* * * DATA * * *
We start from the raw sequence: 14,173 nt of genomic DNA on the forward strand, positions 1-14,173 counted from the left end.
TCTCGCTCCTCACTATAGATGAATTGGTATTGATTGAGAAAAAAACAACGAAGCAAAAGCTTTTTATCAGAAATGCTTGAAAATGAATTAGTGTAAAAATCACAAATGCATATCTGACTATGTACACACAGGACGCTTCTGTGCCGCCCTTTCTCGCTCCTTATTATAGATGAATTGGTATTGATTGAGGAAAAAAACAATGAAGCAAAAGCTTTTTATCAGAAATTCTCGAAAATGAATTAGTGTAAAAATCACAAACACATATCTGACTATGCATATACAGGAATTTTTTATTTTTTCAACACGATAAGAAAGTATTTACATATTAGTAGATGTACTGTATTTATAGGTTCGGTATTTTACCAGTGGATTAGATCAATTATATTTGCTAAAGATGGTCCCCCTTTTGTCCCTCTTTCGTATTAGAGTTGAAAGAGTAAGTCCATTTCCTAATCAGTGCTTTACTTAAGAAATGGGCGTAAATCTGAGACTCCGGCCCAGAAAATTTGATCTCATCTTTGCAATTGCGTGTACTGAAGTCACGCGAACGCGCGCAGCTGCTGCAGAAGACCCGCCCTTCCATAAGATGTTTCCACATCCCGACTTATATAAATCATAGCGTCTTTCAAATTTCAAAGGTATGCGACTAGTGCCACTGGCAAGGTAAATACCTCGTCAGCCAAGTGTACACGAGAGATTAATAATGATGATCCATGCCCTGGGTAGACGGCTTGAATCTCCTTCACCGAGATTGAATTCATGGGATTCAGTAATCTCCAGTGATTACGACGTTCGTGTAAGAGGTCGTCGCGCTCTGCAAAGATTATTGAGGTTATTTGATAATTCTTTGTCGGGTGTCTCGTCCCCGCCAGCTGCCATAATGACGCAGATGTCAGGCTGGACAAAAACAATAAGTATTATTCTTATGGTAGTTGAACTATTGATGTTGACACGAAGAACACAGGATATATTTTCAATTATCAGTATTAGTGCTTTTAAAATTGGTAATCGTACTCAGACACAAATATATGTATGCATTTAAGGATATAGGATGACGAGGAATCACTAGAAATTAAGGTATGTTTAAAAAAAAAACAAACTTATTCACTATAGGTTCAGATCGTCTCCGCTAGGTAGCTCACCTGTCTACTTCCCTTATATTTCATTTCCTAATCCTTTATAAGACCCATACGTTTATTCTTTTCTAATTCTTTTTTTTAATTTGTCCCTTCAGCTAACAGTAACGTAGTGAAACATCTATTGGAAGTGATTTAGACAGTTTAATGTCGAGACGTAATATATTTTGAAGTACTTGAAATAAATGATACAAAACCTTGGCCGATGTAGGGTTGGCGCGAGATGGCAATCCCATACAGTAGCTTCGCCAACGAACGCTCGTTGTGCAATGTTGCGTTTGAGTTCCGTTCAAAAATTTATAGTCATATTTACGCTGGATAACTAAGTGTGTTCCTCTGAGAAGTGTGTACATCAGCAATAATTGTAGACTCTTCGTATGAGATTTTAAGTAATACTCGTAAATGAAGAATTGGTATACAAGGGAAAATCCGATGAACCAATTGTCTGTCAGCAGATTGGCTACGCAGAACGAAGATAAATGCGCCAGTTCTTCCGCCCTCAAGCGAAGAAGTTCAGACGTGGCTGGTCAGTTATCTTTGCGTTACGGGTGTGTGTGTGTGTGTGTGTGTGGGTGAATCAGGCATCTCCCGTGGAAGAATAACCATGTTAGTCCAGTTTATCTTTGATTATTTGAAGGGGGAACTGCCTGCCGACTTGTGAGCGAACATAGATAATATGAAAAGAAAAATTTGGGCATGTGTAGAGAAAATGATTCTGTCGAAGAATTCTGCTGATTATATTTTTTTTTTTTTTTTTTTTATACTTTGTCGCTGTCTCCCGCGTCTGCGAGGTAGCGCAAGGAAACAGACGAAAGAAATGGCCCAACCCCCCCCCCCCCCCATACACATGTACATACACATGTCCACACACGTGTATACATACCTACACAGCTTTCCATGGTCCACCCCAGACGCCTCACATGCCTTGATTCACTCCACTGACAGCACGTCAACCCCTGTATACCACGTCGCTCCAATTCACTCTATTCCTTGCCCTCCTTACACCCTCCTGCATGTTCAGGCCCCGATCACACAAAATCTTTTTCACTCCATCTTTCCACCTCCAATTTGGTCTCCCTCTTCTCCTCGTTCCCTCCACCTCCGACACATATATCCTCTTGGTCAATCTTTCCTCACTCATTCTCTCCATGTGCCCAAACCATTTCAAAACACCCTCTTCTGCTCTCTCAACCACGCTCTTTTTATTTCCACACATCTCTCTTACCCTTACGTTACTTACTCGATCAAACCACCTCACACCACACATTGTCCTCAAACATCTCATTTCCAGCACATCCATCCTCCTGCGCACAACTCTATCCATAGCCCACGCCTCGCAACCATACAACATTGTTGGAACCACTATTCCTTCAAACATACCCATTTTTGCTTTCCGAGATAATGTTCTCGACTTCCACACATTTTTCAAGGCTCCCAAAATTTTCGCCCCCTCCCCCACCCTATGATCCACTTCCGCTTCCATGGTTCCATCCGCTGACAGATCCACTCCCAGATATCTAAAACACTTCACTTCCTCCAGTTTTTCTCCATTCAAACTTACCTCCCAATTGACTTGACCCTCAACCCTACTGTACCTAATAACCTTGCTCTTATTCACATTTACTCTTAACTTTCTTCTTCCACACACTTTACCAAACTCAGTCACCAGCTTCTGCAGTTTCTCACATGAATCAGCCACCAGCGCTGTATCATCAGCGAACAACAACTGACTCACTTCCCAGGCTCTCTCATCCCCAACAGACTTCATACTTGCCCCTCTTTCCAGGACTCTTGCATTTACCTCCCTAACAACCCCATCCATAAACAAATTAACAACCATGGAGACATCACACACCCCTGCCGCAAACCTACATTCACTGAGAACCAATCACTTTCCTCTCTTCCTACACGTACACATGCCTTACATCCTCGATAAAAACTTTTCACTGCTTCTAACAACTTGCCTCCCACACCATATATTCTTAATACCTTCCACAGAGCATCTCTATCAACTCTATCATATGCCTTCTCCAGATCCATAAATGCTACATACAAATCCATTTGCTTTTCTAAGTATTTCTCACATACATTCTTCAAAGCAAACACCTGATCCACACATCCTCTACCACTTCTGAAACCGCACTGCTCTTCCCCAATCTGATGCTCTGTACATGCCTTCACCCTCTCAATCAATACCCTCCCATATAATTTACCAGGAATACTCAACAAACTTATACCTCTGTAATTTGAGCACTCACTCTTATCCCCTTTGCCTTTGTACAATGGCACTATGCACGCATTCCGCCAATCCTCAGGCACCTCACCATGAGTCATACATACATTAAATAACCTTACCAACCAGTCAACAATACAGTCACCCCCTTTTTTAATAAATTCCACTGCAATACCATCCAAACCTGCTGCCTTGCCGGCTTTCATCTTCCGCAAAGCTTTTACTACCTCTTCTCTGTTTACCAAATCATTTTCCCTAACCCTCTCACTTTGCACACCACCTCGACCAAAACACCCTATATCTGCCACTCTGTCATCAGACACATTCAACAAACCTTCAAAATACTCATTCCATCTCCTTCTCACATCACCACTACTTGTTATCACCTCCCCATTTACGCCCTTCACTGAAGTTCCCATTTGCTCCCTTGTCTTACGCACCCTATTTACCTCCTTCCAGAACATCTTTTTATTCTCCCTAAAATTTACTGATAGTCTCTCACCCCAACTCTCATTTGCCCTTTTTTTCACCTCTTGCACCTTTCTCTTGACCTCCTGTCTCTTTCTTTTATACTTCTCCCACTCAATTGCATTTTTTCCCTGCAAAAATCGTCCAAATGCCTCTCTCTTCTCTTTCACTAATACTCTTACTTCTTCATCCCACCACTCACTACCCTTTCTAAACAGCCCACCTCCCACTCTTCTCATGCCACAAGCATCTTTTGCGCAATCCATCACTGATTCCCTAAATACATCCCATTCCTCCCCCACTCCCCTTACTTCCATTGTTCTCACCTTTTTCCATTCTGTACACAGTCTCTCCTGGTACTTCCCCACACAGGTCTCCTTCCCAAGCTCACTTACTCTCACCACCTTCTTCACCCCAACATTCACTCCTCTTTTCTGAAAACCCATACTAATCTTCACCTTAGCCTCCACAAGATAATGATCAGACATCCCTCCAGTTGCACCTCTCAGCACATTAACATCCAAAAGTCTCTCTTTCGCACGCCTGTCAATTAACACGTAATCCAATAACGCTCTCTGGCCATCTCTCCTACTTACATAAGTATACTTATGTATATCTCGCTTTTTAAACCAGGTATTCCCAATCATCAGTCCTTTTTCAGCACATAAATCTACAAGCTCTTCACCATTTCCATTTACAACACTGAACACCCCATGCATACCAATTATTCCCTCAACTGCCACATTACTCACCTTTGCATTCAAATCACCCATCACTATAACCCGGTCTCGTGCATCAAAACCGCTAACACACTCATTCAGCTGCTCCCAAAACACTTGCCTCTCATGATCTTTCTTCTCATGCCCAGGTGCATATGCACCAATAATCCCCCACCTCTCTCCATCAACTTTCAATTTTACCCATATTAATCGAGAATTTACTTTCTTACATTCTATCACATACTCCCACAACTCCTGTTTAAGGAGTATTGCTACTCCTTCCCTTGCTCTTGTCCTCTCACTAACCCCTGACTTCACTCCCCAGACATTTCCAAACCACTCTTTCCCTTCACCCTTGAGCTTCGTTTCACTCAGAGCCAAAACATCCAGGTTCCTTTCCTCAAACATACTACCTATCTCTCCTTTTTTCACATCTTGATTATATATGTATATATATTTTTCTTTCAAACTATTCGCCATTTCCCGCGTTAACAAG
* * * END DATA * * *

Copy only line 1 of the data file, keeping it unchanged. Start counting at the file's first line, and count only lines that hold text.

We start from the raw sequence: 14,173 nt of genomic DNA on the forward strand, positions 1-14,173 counted from the left end.